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This is taken from Stat 110

Give an example of $3$ events $A, B, C$ which are pairwise independent but not independent.

Hint: find an example where whether $C$ occurs is completely determined if we know whether $A$ occurred and whether $B$ occurred, but completely undetermined if we know only one of these things.

Solution (given): Consider two fair, independent coin tosses, and let $A$ be the event that the first toss is Heads, $B$ be the event that the second toss is Heads, and $C$ be the event that the two tosses have the same result.

I don't understand the hint properly. I do understand that the events are not independent since $P(A|BC) \neq P(A)$ (and similarly for $B,C$). But how exactly do the following statements:

  1. whether $C$ occurs is completely determined if we know whether $A$ occurred and whether $B$ occurred
  2. whether $C$ occurs is completely undetermined if we know of only one of $A$ and $B$

correspond to (in)dependence of the events?

Events are independent if, for a particular event, the occurrence of one or more of the other (remaining) events does not change the probability of occurrence of that particular event.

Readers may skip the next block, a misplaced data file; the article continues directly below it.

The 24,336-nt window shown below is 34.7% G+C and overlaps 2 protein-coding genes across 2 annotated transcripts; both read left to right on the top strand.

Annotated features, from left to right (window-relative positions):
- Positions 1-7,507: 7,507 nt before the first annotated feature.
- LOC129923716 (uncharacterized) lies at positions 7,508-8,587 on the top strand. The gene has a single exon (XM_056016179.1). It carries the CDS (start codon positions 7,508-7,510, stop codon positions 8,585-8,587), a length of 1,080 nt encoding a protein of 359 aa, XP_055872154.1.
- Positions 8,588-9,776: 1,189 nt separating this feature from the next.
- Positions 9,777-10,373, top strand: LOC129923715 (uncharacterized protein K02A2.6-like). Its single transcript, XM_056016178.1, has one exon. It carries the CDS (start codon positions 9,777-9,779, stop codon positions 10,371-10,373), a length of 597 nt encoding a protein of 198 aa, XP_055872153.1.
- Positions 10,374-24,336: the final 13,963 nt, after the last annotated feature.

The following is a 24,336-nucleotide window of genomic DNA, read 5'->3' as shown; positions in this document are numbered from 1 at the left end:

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  • $\begingroup$ By definition $n$ events are mutually independent, when each event is independent of any combination of other events. $\endgroup$
    – zkutch
    Commented Aug 22, 2021 at 22:05
  • $\begingroup$ "completely undetermined if we know of only one of $A$ and $B$" means that $C$ is independent of $A$, and $C$ is independent of $B$, hence the three events are pairwise independent. $\endgroup$
    – Joe
    Commented Aug 22, 2021 at 22:27

1 Answer 1

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Completely undetermined just means C is independent of B or A by themselves:

$$P(C|A) = \frac{P(A\cap C)}{P(A)}=\frac{P(HH)}{P(H)}=1/2=P(C)$$

And similarly for B.

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  • $\begingroup$ So it means, the events are independent pairwise. What does "whether C occurs is completely determined if we know whether A occurred and whether B occurred" mean then? I thought I understood this part, but now it seems, I didn't. (Sorry for that, I have edited my question.) $\endgroup$ Commented Aug 23, 2021 at 1:08
  • $\begingroup$ If A and B occur then we have the outcome “HH” which means C has occurred too (by definition) $\endgroup$
    – Annika
    Commented Aug 23, 2021 at 1:30
  • $\begingroup$ No like, how does A,B determining C correspond to $P(C|AB) \neq P(C)$? I don't get it, it doesn't feel natural $\endgroup$ Commented Aug 23, 2021 at 1:44
  • $\begingroup$ Ah, I get it, nevermind. Thank you. $\endgroup$ Commented Aug 23, 2021 at 1:46
  • $\begingroup$ @dictatemetokcus awesome, in this case we can even say that $P(C|A,B)=1$ $\endgroup$
    – Annika
    Commented Aug 23, 2021 at 2:02

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